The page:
The folks at Google really, really hate passwords and they are working day and night to find ways to kill them. Past projects include a tattoo to replace passwords and tiny edible electronics powered by stomach acid that serve as biometric security.

The head of Google’s Advanced Technologies and Projects division, Regina Duncan said, “Passwords suck” and called them “relics.”  She unveiled Project Abacus, a system developed by dozens of researchers from 16 institutions.


It uses  multi-modal biometrics, a system that combines your voice, facial recognition and a knowledge about your habits. All of these things would have to mesh in order for you to have access to your device. If the system finds you accessing programs that you don’t typically access at that time of the day, it may be suspicious about the activity. It will also analyze things like typing patterns to know instantly if someone else is using your phone.

Surprised happy beautiful young woman looking up in excitement. Isolated over white background
Surprised happy beautiful young woman looking up in excitement. Isolated over white background

She also showed off Project Vault, which places a small computer completely dedicated to security on a micro SD card. Plug it into your device and it will encrypt your text, video and image files.

Google’s not the only company that wants to do away with passwords forever.  Jonathan LeBlanc from PayPal gives a presentation, he calls Kill All Passwords and Yahoo! Mail offers an option where you can receive a text with a new password every single time you log onto your e-mail.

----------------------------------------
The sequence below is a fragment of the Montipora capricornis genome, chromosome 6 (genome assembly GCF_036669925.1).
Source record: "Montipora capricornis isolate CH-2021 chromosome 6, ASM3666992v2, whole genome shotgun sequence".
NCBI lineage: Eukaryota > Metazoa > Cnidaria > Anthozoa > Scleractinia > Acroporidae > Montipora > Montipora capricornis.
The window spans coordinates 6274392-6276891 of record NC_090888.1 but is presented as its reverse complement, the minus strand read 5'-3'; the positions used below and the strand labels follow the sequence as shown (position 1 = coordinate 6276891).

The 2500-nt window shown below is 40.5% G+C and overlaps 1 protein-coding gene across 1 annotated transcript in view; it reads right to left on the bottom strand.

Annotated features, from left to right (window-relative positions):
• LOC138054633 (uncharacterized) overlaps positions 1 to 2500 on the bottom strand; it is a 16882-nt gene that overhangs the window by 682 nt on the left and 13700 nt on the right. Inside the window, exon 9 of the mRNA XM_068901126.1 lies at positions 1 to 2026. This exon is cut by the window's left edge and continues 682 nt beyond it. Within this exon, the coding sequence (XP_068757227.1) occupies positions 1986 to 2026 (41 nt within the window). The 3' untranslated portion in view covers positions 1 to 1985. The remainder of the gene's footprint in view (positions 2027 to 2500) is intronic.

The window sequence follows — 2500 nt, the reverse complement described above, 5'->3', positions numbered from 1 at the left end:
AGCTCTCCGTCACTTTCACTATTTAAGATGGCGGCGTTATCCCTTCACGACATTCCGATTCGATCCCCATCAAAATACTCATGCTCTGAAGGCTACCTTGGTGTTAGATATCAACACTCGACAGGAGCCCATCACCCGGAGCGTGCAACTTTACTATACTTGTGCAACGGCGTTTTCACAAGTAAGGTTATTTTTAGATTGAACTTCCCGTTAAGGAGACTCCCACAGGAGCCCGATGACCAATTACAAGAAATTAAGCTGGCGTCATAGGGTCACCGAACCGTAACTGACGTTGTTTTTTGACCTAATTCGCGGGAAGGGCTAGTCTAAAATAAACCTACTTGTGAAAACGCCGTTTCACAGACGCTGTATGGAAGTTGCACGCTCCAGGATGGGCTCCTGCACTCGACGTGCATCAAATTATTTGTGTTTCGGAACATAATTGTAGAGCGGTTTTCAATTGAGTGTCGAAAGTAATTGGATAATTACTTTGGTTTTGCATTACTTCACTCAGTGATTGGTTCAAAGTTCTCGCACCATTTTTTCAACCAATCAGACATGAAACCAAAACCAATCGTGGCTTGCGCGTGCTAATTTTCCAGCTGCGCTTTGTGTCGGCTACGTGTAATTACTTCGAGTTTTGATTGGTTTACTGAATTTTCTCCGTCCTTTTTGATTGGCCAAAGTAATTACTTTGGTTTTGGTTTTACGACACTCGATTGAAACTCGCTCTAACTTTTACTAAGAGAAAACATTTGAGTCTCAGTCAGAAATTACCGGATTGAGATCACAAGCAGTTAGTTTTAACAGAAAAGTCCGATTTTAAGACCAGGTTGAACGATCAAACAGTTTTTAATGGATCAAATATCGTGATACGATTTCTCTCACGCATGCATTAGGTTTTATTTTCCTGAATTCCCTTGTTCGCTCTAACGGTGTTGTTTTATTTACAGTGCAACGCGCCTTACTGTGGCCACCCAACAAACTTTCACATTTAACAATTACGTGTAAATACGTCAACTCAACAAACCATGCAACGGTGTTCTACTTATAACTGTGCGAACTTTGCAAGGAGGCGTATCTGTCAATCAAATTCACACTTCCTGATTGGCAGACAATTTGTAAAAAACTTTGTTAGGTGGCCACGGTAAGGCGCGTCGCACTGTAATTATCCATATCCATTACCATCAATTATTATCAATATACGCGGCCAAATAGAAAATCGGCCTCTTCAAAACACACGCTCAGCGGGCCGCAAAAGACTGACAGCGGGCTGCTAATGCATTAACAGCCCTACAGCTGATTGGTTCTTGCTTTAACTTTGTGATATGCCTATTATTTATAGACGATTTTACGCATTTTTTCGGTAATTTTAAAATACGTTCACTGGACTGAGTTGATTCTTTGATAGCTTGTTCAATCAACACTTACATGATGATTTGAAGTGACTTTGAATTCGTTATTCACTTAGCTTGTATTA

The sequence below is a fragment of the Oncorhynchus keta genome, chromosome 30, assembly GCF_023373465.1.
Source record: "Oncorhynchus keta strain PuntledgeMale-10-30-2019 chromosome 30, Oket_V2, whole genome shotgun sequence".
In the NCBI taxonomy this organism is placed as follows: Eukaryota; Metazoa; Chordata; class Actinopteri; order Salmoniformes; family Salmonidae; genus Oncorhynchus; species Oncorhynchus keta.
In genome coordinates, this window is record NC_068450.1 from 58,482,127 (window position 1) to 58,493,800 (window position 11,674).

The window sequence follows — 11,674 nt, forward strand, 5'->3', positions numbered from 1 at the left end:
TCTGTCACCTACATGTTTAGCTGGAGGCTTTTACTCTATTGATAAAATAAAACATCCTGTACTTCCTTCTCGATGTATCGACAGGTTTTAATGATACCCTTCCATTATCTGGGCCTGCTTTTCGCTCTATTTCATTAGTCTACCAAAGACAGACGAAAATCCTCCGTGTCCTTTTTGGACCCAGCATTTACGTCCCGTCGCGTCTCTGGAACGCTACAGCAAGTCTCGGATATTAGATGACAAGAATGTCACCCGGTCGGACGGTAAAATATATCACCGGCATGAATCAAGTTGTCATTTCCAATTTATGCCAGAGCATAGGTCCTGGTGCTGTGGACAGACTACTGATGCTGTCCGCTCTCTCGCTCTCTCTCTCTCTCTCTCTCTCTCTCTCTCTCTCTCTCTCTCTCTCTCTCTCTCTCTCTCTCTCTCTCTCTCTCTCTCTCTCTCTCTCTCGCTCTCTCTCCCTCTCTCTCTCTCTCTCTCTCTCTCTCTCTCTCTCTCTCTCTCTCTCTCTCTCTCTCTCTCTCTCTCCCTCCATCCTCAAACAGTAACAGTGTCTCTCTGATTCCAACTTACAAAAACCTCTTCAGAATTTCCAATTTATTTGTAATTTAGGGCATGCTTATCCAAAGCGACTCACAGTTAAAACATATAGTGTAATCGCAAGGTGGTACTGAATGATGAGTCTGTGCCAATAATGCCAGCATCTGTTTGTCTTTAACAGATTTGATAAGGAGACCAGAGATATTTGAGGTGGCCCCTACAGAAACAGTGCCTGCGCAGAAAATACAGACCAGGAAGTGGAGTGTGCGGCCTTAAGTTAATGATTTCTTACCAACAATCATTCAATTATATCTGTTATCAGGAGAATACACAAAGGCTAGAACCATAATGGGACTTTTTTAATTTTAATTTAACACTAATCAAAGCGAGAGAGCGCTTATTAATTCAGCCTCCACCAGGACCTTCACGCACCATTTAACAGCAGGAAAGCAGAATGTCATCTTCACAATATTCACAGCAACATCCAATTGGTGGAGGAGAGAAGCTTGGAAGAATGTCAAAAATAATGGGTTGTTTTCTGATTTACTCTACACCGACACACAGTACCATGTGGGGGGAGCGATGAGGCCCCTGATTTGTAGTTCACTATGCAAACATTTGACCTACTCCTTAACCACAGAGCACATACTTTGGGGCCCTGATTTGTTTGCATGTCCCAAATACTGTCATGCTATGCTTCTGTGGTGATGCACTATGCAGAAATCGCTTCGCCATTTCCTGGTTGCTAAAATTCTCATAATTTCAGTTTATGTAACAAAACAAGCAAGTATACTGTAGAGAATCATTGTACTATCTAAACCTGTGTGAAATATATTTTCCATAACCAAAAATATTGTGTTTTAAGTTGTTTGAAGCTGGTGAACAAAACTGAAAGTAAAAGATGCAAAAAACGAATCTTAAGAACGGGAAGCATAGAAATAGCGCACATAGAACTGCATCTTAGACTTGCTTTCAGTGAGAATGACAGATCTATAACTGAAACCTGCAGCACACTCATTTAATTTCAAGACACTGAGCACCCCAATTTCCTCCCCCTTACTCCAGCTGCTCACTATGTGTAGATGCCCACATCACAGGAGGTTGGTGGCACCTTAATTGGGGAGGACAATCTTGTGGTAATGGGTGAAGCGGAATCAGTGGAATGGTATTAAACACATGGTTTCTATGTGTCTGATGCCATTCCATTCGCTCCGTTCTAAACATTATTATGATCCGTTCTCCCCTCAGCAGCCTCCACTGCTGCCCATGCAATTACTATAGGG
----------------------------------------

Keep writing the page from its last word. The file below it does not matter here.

Mcrosoft’s Windows 10 will use Windows Hello to let you use your face, your iris or your fingerprint to unlock your devices without a password.


There’s a big push coming from the FIDO ( Fast Identity Online) Alliance to adopt tougher standards for authentication and passwords just don’t meet these new standards of security. They want passwords to just go away and be replaced by biometric factors based in hardware.

The drawback is, of course, that people are used to passwords. As problematic as they may be, for many folks they seem simpler to use that hardware-based systems that just seem to offer more things to break.

But like it or not, companies are determined to do away with passwords and that’s going to mean big changes for consumers in the coming years.

~ Cynthia